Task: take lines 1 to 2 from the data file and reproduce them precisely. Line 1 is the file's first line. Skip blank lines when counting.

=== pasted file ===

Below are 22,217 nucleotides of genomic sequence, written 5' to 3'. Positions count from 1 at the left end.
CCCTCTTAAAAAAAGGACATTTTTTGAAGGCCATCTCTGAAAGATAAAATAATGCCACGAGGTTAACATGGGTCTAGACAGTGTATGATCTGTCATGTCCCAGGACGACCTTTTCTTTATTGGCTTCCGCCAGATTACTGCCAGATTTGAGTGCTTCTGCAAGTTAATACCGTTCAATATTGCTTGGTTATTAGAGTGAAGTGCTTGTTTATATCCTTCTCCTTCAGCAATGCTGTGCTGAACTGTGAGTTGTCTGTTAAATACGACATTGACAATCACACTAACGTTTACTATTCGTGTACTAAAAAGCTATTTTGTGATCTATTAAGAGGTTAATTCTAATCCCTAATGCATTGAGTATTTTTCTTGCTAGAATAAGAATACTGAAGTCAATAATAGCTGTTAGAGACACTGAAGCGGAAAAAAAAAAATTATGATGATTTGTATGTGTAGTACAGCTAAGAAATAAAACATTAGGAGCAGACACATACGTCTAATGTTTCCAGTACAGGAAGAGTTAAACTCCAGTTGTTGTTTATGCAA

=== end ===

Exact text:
Below are 22,217 nucleotides of genomic sequence, written 5' to 3'. Positions count from 1 at the left end.
CCCTCTTAAAAAAAGGACATTTTTTGAAGGCCATCTCTGAAAGATAAAATAATGCCACGAGGTTAACATGGGTCTAGACAGTGTATGATCTGTCATGTCCCAGGACGACCTTTTCTTTATTGGCTTCCGCCAGATTACTGCCAGATTTGAGTGCTTCTGCAAGTTAATACCGTTCAATATTGCTTGGTTATTAGAGTGAAGTGCTTGTTTATATCCTTCTCCTTCAGCAATGCTGTGCTGAACTGTGAGTTGTCTGTTAAATACGACATTGACAATCACACTAACGTTTACTATTCGTGTACTAAAAAGCTATTTTGTGATCTATTAAGAGGTTAATTCTAATCCCTAATGCATTGAGTATTTTTCTTGCTAGAATAAGAATACTGAAGTCAATAATAGCTGTTAGAGACACTGAAGCGGAAAAAAAAAAATTATGATGATTTGTATGTGTAGTACAGCTAAGAAATAAAACATTAGGAGCAGACACATACGTCTAATGTTTCCAGTACAGGAAGAGTTAAACTCCAGTTGTTGTTTATGCAA